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Researchers Say Promising Experimental Treatment  of Ebola-infected Monkey Could be Successful in Humans - 2003-12-12

U.S. researchers have used a novel approach to save the lives of monkeys infected with the deadly Ebola virus. The journal that published the results says they are an important step towards a possible treatment for the disease, which is fatal in up to 90 percent of people infected.

Ebola virus, first identified in a 1976 outbreak in the former Zaire, is one of the most lethal diseases.

It is also one of the most gruesome. Many victims bleed from the eyes, nose, and mouth. But bleeding occurs in less than half of Ebola cases. The most serious aspect of the disease is excessive blood clotting. Scientists believe the virus increases the production of a substance that promotes clotting. As the blood becomes thicker, it blocks blood vessels, leading to shock and the failure of multiple organs.

Now, researchers have attacked the problem by preventing blood coagulation in a small group of Ebola-stricken monkeys, saving some of them from certain death.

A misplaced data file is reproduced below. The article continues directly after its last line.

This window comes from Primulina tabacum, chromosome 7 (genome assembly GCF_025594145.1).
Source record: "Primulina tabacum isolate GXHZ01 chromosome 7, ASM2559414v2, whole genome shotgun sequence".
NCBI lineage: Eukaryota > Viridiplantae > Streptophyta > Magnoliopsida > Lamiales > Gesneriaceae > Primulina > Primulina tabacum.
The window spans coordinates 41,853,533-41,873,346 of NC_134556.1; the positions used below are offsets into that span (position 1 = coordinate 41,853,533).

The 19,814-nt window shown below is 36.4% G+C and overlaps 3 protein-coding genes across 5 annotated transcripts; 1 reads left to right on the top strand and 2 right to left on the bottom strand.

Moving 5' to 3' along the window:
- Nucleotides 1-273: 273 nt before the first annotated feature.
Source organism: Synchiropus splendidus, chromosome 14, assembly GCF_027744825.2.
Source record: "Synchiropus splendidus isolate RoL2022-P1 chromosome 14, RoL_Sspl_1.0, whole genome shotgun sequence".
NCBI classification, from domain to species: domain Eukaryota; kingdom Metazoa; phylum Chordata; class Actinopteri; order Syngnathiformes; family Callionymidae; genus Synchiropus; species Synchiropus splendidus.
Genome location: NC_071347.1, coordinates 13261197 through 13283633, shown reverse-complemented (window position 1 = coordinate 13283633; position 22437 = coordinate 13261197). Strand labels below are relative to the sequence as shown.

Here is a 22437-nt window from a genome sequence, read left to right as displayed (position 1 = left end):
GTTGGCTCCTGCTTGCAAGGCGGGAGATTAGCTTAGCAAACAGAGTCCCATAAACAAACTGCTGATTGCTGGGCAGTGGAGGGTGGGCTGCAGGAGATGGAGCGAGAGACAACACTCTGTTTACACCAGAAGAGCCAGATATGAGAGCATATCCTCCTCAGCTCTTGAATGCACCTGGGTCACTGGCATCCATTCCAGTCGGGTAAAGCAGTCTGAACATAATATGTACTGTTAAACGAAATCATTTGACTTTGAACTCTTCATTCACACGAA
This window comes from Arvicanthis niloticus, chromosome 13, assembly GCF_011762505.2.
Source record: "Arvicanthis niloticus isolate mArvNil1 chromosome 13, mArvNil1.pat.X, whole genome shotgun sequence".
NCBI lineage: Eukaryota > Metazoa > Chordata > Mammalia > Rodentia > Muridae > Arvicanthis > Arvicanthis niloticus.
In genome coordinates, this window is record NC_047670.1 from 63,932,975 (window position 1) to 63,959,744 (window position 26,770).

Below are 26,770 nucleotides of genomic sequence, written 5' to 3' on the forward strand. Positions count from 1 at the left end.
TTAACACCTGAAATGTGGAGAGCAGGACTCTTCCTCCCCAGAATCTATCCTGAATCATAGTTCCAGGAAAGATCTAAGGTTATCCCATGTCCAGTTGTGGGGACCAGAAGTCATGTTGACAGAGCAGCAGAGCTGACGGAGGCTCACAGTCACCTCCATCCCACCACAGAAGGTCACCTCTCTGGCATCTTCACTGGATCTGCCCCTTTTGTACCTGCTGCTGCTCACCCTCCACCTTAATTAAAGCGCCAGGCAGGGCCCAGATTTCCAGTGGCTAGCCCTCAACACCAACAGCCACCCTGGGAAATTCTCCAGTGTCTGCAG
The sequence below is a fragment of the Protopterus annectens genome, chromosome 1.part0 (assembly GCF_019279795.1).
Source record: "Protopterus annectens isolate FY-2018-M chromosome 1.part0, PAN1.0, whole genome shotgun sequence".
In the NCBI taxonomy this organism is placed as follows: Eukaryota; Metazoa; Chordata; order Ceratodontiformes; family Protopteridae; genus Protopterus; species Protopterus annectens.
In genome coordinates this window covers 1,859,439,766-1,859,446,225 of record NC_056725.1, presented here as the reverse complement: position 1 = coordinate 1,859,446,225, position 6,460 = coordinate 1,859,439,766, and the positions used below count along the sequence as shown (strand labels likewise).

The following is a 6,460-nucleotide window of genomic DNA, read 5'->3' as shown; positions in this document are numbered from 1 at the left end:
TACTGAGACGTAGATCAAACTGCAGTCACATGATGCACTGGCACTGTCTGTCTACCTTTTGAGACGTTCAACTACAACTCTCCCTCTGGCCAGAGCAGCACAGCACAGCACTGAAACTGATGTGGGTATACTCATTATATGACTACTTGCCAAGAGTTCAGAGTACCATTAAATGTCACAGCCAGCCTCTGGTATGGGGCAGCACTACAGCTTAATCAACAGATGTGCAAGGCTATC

"The main value of this study is that it shows there is a possibility for treating this disease," says virus expert Thomas Geisbert of the U.S. Army Medical Research Institute of Infectious Diseases near Washington. "This certainly gives us potential because we have a lot of different strategies to protect rodents very successfully against Ebola - antiviral drugs and different treatments that protect rodents. But when we employ these same strategies in monkeys, they have not quite panned out [worked] as well, which is why we were excited about this, because it actually did protect monkeys."

In the experiment, Mr. Geisbert and his colleagues injected 12 monkeys with Ebola virus. Nine of the animals then received a protein that inhibits blood clotting.

As they report in the medical journal The Lancet [13 December edition], all untreated monkeys died, but three of the nine treated monkeys survived. Mr. Geisbert points out that with a disease that kills nearly all monkeys who get it, a 33 percent survival rate is welcome. "These animals became infected, they got sick, but they did not get as sick as the monkeys that died or were not treated," he said.

Even the six treated monkeys who died lived four days longer than they would have without the anti-blood clotting drug.

The researchers say they hope the treatment can be more successful in people because Ebola does not kill humans at the same high rate as it does monkeys and progresses more slowly.

There are no effective drugs to fight the Ebola virus in people, but if there ever are, Mr. Geisbert envisions using them in combination with the blood thinning drug to increase the survival rate. "We're hoping that maybe by augmenting this particular strategy with other strategies, we can even improve a little bit better," he said.